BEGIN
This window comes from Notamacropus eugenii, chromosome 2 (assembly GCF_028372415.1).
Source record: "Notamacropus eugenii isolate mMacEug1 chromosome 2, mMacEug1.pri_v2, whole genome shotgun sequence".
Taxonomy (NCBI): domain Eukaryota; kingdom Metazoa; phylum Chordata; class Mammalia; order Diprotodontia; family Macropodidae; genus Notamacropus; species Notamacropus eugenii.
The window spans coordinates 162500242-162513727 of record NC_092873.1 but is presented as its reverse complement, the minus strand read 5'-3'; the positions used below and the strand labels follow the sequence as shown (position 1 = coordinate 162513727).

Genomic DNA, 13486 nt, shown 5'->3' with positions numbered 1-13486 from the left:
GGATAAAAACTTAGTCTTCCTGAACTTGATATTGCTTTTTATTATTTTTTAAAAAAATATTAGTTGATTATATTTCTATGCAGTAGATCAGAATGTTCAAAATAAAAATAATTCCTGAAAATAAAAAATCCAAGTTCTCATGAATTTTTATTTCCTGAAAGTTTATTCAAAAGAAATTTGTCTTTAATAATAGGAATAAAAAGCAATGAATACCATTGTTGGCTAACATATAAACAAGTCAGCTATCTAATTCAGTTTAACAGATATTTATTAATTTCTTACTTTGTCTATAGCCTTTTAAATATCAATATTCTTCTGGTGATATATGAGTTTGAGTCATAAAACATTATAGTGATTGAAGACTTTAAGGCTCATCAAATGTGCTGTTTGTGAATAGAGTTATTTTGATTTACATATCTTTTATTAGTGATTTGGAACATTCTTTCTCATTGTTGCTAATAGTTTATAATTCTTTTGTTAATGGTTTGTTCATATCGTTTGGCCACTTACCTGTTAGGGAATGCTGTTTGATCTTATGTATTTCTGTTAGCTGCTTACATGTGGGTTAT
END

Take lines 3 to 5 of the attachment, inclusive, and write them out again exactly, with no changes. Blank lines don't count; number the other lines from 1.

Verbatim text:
Taxonomy (NCBI): domain Eukaryota; kingdom Metazoa; phylum Chordata; class Mammalia; order Diprotodontia; family Macropodidae; genus Notamacropus; species Notamacropus eugenii.
The window spans coordinates 162500242-162513727 of record NC_092873.1 but is presented as its reverse complement, the minus strand read 5'-3'; the positions used below and the strand labels follow the sequence as shown (position 1 = coordinate 162513727).

Genomic DNA, 13486 nt, shown 5'->3' with positions numbered 1-13486 from the left: